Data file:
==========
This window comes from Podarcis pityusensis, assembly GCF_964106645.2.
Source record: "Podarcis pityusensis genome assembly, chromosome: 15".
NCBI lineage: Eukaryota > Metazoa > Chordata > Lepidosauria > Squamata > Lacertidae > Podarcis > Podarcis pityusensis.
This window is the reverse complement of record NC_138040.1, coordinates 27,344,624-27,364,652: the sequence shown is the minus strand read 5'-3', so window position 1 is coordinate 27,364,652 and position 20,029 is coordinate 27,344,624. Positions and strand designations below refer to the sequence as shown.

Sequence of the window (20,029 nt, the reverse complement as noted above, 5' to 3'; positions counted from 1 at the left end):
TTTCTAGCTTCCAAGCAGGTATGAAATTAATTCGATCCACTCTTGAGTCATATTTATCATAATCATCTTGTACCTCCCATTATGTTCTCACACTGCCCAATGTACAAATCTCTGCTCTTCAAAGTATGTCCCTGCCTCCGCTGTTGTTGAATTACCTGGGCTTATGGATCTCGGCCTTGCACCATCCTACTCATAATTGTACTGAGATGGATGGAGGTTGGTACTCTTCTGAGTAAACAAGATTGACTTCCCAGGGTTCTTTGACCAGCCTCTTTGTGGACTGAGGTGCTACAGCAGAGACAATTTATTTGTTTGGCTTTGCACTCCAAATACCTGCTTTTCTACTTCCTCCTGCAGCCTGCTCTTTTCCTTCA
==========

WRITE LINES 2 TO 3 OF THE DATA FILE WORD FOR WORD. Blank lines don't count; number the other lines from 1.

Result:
Source record: "Podarcis pityusensis genome assembly, chromosome: 15".
NCBI lineage: Eukaryota > Metazoa > Chordata > Lepidosauria > Squamata > Lacertidae > Podarcis > Podarcis pityusensis.